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V. American Leadership In the World -
Reinvigorating the Mideast Peace Process
"From the outset, America's commitment to a comprehensive peace in
the Middle East has been backed by a strong pledge that whenever Arabs and Israelis turn the page on the past, the United States would work with them to write a real, practical futur
e of hope. Those who take risks for peace must not stand alone."
-- President Clinton
October 26, 1994
The past two years have witnessed unprecedented progress toward a
lasting, secure, and comprehensive peace in the Middle East. The Clinton
Administration has made the achievement of a peaceful, stable and
prosperous Middle East a major policy priority.
In September 1993 the leaders of Israel and the PLO signed the
Declaration of Principles (DOP) on the White House lawn, ushering in a
new era in their relationship. Since then they have moved forward with
the implementation of the DOP, despite the tough political issues
involved and the murderous acts of terrorists seeking to derail the process.
In October 1994 President Clinton presided over the signing of a
peace treaty between Jordan and Israel, and since then those two nations
have been involved in intensive negotiations on a broad range of issues
relating to further cooperation and regional development. The supportive
role of the peace camp in the Middle East was demonstrated
dramatically in February 1995 during a series of meetings, attended by
President Clinton, involving leaders and cabinet members from Egypt,
Israel, Jordan, the Palestinian Authority, and the United
The Israelis and the Syrians -- with the facilitation of President
Clinton and Secretary Christopher -- have been negotiating on various
issues relating to peace between them.
Several other Arab countries, especially Morocco, Tunisia, Oman and
Qatar, have recently begun to normalize their relations with Israel.
In September 1994, the members of the Gulf Cooperation Council
decided to end the secondary and tertiary boycotts against the Jewish state.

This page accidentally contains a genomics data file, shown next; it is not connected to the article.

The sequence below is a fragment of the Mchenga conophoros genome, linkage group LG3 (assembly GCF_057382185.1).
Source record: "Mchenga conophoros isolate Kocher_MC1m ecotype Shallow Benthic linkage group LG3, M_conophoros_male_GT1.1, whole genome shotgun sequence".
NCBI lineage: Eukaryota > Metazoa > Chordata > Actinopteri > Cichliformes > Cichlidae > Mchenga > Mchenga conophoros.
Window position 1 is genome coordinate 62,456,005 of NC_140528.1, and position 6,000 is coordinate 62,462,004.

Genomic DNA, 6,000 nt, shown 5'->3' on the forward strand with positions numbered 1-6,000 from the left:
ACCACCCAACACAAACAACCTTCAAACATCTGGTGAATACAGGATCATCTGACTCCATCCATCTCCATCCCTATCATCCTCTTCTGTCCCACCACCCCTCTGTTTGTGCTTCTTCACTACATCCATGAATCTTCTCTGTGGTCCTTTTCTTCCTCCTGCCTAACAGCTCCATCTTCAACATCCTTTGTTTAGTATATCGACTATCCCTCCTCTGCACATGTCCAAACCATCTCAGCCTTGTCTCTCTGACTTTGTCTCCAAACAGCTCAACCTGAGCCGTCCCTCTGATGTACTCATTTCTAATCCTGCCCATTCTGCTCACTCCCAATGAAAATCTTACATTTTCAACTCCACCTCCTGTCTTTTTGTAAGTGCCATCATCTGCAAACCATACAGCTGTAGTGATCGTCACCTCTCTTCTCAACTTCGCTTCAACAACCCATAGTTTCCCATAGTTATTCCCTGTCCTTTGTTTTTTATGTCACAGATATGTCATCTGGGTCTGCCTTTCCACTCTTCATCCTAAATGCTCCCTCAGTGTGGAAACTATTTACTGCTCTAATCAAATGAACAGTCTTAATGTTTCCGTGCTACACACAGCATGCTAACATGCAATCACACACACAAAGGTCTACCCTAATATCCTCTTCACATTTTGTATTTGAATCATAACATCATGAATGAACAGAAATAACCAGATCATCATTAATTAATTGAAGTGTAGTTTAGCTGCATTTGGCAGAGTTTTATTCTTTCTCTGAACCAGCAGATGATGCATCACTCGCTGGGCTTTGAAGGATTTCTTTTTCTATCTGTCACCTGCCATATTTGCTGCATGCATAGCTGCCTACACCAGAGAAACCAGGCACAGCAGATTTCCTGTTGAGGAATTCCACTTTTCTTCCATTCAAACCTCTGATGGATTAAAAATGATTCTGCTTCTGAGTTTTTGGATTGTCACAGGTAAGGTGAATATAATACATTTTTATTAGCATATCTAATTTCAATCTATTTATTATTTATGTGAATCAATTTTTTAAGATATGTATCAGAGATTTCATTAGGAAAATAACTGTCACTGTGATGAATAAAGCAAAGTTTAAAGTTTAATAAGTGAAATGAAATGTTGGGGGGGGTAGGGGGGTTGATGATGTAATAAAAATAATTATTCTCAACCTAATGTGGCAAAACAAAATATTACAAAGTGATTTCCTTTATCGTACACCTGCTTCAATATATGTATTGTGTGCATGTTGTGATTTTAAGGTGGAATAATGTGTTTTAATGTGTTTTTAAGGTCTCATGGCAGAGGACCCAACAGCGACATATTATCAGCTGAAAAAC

The United States will continue to do all that it can to help bring
about a lasting and comprehensive peace in the Middle East which ensures
the security of Israel and its neighbors. The Clinton
help those parties still in conflict to negotiate durable peace
agreements with each other;
stand firmly by those who have already undertaken such agreements
with strong moral and material support;
demonstrate to the enemies of peace that violence and terror will not succeed in disrupting the process; and
continue to push hard to encourage rapid normalization of relations between Israel and all of the Arab states, and end the boycott of
In addition, over the last two years the United States has also
sought to foster conditions favorable to long-term regional economic
In March 1993 President Clinton and Prime Minister Rabin announced
the formation of the U.S.-Israel Science and Technology Commission,
which promotes cooperate science and technology activities.
In October 1993 the U.S.-Jordan-Israel Trilateral Economic
Committee was formed to advance development initiatives, with
contributions from the Commerce Department, the Trade and Development
Agency, the Overseas Private Investment Corporation, USI
A, and USAID.
In the fall of 1994 the Administration announced the U.S.-Egypt
Joint Committee for Economic Growth, a major initiative promoting
economic reform and development.
In February 1995 Secretary of Commerce Ron Brown was named U.S.
Middle East Commercial Coordinator, in conjunction with his attendance
at an unprecedented summit of Israeli, Egyptian, Jordanian, and
Palestinian trade and financial leaders.
The Administration is coordinating the arrangements necessary to set
up a Middle East Development Bank, which would promote regional economic
development and cooperation.
Finally, the Administration has sought to maintain a continued flow
of U.S. aid to Israel, Egypt, Jordan, and others who have demonstrated
their devotion to peace, and it has continued and deepened the U.S.
commitment to strengthening Israel s qualitative military